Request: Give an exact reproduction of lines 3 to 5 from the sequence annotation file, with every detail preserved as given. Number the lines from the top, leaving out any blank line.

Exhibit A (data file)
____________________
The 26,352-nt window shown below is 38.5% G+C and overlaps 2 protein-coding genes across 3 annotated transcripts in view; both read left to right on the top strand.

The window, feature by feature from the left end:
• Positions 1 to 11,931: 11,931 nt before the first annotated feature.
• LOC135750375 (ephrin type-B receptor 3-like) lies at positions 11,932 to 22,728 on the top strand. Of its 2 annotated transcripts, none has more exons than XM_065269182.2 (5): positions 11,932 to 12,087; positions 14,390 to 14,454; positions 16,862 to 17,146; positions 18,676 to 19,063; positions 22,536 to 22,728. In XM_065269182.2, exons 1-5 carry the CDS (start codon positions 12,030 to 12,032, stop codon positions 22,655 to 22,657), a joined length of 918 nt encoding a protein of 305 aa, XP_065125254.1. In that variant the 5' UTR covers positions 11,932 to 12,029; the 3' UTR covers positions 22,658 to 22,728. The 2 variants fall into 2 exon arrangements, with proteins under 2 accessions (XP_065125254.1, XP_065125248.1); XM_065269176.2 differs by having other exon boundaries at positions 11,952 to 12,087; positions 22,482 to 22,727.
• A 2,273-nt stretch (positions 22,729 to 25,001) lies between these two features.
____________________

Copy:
• Positions 1 to 11,931: 11,931 nt before the first annotated feature.
• LOC135750375 (ephrin type-B receptor 3-like) lies at positions 11,932 to 22,728 on the top strand. Of its 2 annotated transcripts, none has more exons than XM_065269182.2 (5): positions 11,932 to 12,087; positions 14,390 to 14,454; positions 16,862 to 17,146; positions 18,676 to 19,063; positions 22,536 to 22,728. In XM_065269182.2, exons 1-5 carry the CDS (start codon positions 12,030 to 12,032, stop codon positions 22,655 to 22,657), a joined length of 918 nt encoding a protein of 305 aa, XP_065125254.1. In that variant the 5' UTR covers positions 11,932 to 12,029; the 3' UTR covers positions 22,658 to 22,728. The 2 variants fall into 2 exon arrangements, with proteins under 2 accessions (XP_065125254.1, XP_065125248.1); XM_065269176.2 differs by having other exon boundaries at positions 11,952 to 12,087; positions 22,482 to 22,727.
• A 2,273-nt stretch (positions 22,729 to 25,001) lies between these two features.